Living in the Command Line
I've long held a bit of a fascination on the command-line interface (CLI), but was scared to approach it. Experienced programmers vouched for the power of the command line, its efficiency, and flexibility. Furthermore, as Matt Might recommends, the command line is extremely conducive to productivity, as there are little avenues for distractions. That's why I decided to learn how to live in the command line.
Regolith Tiling Manager
Choosing a Linux Distro
Of course, if you're going to live and thrive in the command line, you should probably use Linux. I had distro hopped around a bit in recent months, trying out everything from Ubuntu to Fedora to Manjaro. While I loved using the i3 tiling window manager with Manjaro, I missed some niceties that come with Ubuntu-based distros.
- There are extensive guides and articles online for troubleshooting Ubuntu.
- Non-English language support is more seamlessly baked in.
- I could never get my speakers to work in Manjaro, whereas Ubuntu-based distros come with nonfree drivers that ease the process.
- i3, while incredibly extensible, is a nightmare to set up. For instance, something as simple as changing the desktop wallpaper is a chore for beginners.
That is when I stumbled into two projects that attempt to create a tiling window manager experience within GNOME: Regolith and Pop! Shell. The former is a custom desktop environment built on top of i3 and GNOME. The latter, on the other hand, gives tiling window management capabilities into the Pop!OS desktop environment. Since the latter is not yet released, I settled with Pop!OS + Regolith as my Linux setup.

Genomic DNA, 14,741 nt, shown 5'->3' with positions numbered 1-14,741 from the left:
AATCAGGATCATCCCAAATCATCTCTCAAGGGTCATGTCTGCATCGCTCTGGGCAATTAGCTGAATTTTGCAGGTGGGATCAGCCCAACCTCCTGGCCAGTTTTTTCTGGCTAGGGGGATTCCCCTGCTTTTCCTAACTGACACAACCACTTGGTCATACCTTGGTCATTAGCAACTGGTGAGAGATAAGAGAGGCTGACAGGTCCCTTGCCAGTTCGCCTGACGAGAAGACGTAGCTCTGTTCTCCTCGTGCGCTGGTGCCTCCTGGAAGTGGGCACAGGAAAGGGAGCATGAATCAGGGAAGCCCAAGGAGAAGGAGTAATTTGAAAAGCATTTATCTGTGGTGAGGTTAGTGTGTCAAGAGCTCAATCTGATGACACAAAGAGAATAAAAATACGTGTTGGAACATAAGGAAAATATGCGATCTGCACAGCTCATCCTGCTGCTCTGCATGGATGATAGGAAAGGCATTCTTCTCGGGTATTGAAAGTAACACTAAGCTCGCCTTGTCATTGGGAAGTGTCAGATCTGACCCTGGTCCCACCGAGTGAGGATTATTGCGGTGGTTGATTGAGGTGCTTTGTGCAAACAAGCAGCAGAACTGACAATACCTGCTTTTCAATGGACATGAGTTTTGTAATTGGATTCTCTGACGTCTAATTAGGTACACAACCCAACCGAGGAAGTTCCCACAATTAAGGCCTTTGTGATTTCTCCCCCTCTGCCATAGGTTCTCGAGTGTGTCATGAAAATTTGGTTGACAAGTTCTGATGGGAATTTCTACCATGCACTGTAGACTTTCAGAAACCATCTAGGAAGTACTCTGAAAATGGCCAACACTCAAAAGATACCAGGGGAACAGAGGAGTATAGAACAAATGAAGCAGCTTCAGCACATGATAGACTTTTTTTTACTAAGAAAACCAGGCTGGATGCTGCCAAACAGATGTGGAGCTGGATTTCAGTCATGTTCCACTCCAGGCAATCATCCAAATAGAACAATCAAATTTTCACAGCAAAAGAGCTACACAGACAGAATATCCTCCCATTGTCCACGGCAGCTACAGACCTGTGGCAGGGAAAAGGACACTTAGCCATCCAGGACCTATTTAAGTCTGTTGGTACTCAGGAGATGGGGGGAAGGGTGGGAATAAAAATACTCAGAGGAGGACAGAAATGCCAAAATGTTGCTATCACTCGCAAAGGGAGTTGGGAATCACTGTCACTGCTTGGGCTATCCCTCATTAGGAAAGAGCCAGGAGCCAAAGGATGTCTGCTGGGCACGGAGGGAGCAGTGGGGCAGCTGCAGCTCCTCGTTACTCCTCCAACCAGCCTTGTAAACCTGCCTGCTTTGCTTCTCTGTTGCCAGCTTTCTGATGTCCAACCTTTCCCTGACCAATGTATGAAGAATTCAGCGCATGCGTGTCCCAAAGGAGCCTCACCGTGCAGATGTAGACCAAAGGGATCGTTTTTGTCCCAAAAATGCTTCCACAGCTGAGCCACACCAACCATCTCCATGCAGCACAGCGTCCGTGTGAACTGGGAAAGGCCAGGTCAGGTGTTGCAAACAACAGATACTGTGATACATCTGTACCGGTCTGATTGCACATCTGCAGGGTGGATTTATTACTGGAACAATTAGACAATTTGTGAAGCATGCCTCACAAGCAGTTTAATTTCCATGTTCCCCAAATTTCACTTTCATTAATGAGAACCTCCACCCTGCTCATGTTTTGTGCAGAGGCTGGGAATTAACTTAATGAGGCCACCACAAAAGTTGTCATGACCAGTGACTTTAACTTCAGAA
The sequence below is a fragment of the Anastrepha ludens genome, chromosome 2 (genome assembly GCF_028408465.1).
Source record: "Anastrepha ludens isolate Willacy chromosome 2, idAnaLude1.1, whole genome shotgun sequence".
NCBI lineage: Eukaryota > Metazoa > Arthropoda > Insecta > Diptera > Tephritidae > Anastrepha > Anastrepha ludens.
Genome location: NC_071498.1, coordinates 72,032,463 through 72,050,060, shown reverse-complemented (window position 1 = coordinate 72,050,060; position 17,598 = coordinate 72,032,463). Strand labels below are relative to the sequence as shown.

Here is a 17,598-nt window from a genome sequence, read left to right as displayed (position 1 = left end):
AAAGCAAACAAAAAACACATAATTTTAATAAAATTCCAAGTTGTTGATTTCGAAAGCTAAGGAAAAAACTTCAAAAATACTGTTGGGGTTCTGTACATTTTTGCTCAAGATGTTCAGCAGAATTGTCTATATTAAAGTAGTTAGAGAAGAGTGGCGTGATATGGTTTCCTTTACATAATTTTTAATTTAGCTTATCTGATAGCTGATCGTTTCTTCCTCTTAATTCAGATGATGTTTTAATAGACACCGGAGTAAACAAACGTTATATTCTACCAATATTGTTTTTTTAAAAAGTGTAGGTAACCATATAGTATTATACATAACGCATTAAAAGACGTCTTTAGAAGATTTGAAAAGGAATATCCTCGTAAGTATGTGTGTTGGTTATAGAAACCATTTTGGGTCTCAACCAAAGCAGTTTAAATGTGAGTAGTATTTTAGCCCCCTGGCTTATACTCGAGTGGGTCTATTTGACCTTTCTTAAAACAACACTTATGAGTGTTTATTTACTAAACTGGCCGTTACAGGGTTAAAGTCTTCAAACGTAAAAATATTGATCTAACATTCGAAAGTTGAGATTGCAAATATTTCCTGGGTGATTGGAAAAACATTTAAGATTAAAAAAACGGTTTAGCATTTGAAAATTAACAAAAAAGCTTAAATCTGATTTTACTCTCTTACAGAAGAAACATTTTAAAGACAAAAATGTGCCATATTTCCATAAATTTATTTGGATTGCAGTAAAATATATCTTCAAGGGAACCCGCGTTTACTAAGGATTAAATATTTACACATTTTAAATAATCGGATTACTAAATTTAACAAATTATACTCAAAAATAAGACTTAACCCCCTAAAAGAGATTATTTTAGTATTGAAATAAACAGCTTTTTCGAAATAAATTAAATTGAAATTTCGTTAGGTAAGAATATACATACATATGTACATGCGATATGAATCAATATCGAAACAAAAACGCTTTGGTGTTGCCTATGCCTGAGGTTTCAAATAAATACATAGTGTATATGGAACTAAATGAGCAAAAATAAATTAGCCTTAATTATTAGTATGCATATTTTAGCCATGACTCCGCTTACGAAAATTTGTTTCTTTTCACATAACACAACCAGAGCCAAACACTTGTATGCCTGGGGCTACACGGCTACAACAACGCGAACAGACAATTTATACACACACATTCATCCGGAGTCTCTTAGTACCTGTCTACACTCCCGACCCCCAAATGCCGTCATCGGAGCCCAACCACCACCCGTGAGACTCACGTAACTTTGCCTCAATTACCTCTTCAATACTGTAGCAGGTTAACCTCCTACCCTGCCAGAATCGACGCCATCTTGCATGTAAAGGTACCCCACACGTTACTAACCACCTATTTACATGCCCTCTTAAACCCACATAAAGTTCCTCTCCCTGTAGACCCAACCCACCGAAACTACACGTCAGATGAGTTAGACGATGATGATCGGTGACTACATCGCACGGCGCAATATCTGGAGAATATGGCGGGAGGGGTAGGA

Some may wonder why I didn't go with Ubuntu + Regolith, which works perfectly fine. Here's a few reasons why I chose Pop!OS over vanilla Ubuntu:
- Pop!OS comes with less bloatware than Ubuntu.
- Pop!OS desktop environment looks more modern out of the box than Ubuntu.
- Pop!OS comes with the most recent drivers that ease the process of gaming on Linux.
- System76 behind Pop!OS have less controversies surrounding them than Canonical.
- System76's roadmap of their OS is incredibly promising, and I want in on the action.
Installing and Configuring Pop!OS
The installation process of Pop!OS was painless. I simply followed the official docs and the on-screen prompt to erase the disk and install Pop!OS.
Then, these were the first things that I did to set up my work environment:
- I troubleshot network connections. For some reason, the school's wifi only works if I set my IP address as "stable."
- I set up basic system settings with the bundled Settings app. I configured some keyboard shortcuts and input languages. In particular, I remapped screenshots as my keyboard doesn't have a PrintScreen key, and I remapped the shortcut for changing input language, as it was overriden by Regolith's default keybinding.
- I went ahead and uninstalled all unnecessary applications.
These unnecessary applications are GUI apps that I plan to replace with CLI during this adventure. So Thunderbird, Gnome Calendar, Gnome Tasks, and any GUI text editors were exiled from my system.
On the other hand, there are some GUI apps that I installed out of necessity: Zoom, Anki, pCloud Sync, and Discord. While some rudimentary command-line applications for these services exist, they do not meet my needs. For instance, offline sync capability for pCloud is only available via Electron GUI app.
Configuring i3 Window Manager and XTerm
A great thing about i3 and XTerm, my terminal emulator of choice, is their customizability. These are some preliminary configurations I made for improved quality of life.
XTerm's appearance in
The ~/.Xresources file customizes terminal emulators' appearance. As I use XTerm instead of URXVT, I first deleted all lines specific to URXVT.
I increased the font size from 12 to 15 such that my eyes don't bleed all day: